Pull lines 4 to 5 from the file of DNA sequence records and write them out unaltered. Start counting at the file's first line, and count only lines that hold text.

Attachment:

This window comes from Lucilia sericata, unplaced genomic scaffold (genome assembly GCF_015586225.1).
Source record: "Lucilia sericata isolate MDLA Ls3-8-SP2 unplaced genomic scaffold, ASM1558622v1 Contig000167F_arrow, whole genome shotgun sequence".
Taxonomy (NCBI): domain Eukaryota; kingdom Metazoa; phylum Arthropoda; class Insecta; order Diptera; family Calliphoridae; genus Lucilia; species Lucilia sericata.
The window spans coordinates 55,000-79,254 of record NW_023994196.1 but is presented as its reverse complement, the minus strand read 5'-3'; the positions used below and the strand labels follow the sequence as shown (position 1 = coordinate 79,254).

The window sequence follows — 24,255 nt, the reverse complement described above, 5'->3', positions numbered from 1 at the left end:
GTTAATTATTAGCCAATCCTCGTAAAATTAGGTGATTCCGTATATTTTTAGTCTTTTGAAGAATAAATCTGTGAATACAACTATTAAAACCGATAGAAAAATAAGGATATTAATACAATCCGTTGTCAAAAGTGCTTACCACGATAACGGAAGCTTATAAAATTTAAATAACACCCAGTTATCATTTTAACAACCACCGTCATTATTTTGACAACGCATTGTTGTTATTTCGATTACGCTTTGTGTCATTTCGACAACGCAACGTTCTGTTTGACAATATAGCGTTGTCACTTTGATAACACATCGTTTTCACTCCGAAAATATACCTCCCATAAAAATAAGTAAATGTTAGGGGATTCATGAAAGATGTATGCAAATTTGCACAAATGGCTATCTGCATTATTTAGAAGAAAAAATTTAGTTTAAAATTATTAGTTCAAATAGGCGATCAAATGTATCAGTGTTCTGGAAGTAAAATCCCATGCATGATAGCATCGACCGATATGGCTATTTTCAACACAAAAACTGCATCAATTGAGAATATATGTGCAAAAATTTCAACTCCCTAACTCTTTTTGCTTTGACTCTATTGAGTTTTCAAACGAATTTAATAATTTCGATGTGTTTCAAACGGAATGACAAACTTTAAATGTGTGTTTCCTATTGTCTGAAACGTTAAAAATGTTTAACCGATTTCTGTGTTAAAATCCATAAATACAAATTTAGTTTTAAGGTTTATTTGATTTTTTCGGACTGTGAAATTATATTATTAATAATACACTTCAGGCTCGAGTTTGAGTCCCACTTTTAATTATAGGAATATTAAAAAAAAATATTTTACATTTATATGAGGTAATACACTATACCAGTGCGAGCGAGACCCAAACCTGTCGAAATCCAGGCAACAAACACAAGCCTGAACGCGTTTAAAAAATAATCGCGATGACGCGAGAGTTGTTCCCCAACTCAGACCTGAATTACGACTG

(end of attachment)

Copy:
The window spans coordinates 55,000-79,254 of record NW_023994196.1 but is presented as its reverse complement, the minus strand read 5'-3'; the positions used below and the strand labels follow the sequence as shown (position 1 = coordinate 79,254).

The window sequence follows — 24,255 nt, the reverse complement described above, 5'->3', positions numbered from 1 at the left end: